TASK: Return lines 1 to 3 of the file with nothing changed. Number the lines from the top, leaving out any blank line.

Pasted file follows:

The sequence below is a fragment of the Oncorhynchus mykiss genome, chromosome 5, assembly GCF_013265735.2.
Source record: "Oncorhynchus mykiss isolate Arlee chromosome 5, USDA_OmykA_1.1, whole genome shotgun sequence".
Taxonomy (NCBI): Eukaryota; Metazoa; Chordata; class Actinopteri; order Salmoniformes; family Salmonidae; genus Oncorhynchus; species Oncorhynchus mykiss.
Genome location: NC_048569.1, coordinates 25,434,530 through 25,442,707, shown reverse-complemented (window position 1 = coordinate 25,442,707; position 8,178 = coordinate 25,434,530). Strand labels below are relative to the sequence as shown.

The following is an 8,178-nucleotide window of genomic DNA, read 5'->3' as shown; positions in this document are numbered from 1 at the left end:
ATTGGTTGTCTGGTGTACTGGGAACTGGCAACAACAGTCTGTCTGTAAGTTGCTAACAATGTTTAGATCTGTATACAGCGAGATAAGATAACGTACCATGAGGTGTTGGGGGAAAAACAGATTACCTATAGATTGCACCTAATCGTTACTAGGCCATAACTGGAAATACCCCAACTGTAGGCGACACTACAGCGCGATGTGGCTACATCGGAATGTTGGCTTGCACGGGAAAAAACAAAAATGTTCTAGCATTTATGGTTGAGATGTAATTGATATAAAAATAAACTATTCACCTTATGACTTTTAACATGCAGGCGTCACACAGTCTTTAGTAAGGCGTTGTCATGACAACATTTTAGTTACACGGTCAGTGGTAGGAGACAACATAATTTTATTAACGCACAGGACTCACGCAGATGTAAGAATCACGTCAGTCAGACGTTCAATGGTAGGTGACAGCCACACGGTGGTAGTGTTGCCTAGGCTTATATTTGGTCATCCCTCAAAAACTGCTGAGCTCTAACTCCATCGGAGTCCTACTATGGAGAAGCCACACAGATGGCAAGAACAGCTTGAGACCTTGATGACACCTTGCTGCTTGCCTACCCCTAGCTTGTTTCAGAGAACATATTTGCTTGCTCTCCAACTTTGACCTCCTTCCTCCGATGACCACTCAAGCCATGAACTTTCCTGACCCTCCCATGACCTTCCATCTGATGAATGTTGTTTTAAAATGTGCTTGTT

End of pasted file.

The sequence below is a fragment of the Oncorhynchus mykiss genome, chromosome 5, assembly GCF_013265735.2.
Source record: "Oncorhynchus mykiss isolate Arlee chromosome 5, USDA_OmykA_1.1, whole genome shotgun sequence".
Taxonomy (NCBI): Eukaryota; Metazoa; Chordata; class Actinopteri; order Salmoniformes; family Salmonidae; genus Oncorhynchus; species Oncorhynchus mykiss.